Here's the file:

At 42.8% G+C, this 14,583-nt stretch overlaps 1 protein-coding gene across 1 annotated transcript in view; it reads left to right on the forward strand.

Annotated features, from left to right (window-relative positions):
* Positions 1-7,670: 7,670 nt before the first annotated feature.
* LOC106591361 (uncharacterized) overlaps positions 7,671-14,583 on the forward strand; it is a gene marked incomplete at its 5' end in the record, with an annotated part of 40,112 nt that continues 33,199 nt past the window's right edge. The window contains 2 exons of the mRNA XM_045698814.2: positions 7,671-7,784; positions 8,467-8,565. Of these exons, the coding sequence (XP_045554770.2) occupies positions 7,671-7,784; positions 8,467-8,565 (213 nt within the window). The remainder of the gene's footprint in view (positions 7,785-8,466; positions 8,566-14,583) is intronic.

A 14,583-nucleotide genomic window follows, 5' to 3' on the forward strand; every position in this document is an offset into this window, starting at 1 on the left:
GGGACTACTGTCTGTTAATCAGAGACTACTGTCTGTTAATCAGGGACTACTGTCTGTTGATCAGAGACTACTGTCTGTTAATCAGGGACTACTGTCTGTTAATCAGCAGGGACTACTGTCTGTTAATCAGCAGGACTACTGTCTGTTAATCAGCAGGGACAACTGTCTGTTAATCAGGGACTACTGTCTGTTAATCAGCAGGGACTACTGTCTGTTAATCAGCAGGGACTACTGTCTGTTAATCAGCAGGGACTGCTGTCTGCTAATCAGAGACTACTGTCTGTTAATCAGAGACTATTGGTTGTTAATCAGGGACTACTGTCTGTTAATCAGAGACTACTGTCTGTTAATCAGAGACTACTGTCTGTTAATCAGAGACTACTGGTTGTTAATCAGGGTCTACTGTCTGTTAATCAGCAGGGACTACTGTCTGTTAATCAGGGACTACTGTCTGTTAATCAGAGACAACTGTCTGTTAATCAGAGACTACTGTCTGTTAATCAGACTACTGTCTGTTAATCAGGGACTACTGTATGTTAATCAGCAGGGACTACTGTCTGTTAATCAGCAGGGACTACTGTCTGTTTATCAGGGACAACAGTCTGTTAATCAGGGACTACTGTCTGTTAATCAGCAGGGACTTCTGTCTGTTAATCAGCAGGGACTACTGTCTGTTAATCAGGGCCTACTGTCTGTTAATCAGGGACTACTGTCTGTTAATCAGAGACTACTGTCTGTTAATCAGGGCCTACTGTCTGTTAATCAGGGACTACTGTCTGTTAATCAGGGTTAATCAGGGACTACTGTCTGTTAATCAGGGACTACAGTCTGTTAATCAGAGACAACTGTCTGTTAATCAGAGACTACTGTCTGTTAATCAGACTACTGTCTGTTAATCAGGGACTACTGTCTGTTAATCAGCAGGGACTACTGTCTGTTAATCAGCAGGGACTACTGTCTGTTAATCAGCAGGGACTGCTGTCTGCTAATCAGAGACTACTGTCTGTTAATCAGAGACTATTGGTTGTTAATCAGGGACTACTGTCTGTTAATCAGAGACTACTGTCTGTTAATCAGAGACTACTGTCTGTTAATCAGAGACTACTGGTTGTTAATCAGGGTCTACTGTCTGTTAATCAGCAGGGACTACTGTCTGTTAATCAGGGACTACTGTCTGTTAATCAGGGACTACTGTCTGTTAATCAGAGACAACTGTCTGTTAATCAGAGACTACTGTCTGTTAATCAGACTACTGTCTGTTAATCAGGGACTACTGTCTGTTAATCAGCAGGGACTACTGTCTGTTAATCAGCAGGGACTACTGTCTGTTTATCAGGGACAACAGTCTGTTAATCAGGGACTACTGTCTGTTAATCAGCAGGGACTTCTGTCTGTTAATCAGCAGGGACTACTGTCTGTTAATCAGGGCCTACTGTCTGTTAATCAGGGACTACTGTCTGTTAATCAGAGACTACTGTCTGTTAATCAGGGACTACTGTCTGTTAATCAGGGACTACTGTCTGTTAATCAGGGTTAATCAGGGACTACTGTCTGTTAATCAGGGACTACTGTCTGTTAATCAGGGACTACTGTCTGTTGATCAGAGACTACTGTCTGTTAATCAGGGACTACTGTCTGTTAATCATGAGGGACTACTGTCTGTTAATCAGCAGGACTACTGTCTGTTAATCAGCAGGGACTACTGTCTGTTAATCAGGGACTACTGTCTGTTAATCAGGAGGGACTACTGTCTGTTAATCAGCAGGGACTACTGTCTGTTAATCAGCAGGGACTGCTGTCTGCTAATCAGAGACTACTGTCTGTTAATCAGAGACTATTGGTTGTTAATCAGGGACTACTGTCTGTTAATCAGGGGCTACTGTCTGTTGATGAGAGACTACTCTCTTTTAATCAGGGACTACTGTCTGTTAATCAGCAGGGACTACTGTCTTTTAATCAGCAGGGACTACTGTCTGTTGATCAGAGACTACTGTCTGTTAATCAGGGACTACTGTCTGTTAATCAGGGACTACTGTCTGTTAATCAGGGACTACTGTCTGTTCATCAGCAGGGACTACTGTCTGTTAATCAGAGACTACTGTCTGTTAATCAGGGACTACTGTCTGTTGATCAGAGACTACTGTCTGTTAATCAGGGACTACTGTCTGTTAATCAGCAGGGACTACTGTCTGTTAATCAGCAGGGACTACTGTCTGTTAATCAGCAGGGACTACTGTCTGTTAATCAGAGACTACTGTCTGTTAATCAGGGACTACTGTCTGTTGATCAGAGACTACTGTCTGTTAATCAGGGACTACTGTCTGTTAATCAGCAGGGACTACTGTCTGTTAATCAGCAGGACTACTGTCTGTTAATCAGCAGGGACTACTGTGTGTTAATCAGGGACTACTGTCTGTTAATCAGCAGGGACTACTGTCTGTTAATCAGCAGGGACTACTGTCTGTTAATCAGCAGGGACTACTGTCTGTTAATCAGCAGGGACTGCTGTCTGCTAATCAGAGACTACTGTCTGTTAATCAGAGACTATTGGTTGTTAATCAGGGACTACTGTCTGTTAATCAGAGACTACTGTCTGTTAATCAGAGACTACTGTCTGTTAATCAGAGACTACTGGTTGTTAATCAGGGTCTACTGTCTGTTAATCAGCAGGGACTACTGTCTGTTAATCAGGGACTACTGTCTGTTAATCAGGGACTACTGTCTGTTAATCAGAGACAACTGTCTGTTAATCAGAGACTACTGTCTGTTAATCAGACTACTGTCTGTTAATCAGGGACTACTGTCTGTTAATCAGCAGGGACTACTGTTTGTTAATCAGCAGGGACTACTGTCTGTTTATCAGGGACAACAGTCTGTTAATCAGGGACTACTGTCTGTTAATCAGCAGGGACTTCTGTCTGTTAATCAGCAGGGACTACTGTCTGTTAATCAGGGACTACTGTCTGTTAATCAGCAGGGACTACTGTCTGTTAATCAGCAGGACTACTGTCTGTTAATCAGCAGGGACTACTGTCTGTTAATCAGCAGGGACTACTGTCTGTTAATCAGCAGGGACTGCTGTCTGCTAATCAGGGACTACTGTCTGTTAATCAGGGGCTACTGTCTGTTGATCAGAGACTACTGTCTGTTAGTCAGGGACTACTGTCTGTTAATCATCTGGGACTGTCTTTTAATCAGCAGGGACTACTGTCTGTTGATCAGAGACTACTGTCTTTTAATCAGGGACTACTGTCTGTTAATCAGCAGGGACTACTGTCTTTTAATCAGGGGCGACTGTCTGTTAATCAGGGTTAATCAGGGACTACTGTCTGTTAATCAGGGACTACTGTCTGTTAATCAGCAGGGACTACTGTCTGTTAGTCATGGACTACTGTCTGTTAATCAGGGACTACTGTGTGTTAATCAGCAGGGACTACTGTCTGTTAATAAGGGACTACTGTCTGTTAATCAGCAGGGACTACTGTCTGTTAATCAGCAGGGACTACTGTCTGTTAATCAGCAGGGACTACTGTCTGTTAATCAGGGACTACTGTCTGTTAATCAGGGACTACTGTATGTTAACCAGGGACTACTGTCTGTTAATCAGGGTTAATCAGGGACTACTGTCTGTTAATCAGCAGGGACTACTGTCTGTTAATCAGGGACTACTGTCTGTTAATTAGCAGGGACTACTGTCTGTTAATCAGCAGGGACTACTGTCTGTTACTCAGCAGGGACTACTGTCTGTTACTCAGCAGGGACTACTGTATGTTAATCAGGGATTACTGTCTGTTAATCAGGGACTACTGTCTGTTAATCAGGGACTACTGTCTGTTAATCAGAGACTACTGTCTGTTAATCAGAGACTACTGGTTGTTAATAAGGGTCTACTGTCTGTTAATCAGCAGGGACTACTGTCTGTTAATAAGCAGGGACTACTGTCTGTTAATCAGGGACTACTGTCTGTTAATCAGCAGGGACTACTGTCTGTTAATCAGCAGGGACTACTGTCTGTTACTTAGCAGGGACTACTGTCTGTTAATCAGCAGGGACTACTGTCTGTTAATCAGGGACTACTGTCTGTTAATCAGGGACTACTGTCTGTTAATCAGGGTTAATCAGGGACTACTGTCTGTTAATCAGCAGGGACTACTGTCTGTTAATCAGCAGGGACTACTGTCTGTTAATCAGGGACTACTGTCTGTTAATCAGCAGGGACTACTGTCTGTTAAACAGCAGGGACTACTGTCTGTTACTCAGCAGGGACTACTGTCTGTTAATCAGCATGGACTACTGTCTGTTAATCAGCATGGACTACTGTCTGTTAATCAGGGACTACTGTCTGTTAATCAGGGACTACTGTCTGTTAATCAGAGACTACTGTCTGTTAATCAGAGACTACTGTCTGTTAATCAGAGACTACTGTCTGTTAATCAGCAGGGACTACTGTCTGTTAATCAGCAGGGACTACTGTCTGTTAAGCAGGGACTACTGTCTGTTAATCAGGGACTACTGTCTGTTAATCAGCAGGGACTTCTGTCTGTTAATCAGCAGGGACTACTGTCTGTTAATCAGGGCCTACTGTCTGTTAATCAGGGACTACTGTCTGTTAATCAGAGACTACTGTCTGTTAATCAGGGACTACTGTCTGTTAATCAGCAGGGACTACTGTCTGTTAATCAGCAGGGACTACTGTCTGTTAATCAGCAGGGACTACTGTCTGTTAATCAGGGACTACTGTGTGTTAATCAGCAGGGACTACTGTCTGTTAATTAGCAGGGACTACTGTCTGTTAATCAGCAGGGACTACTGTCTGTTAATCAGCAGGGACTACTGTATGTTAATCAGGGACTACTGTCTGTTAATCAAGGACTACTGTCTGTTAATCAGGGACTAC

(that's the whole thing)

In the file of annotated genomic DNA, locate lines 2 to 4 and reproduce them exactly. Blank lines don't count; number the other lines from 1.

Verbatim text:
Annotated features, from left to right (window-relative positions):
* Positions 1-7,670: 7,670 nt before the first annotated feature.
* LOC106591361 (uncharacterized) overlaps positions 7,671-14,583 on the forward strand; it is a gene marked incomplete at its 5' end in the record, with an annotated part of 40,112 nt that continues 33,199 nt past the window's right edge. The window contains 2 exons of the mRNA XM_045698814.2: positions 7,671-7,784; positions 8,467-8,565. Of these exons, the coding sequence (XP_045554770.2) occupies positions 7,671-7,784; positions 8,467-8,565 (213 nt within the window). The remainder of the gene's footprint in view (positions 7,785-8,466; positions 8,566-14,583) is intronic.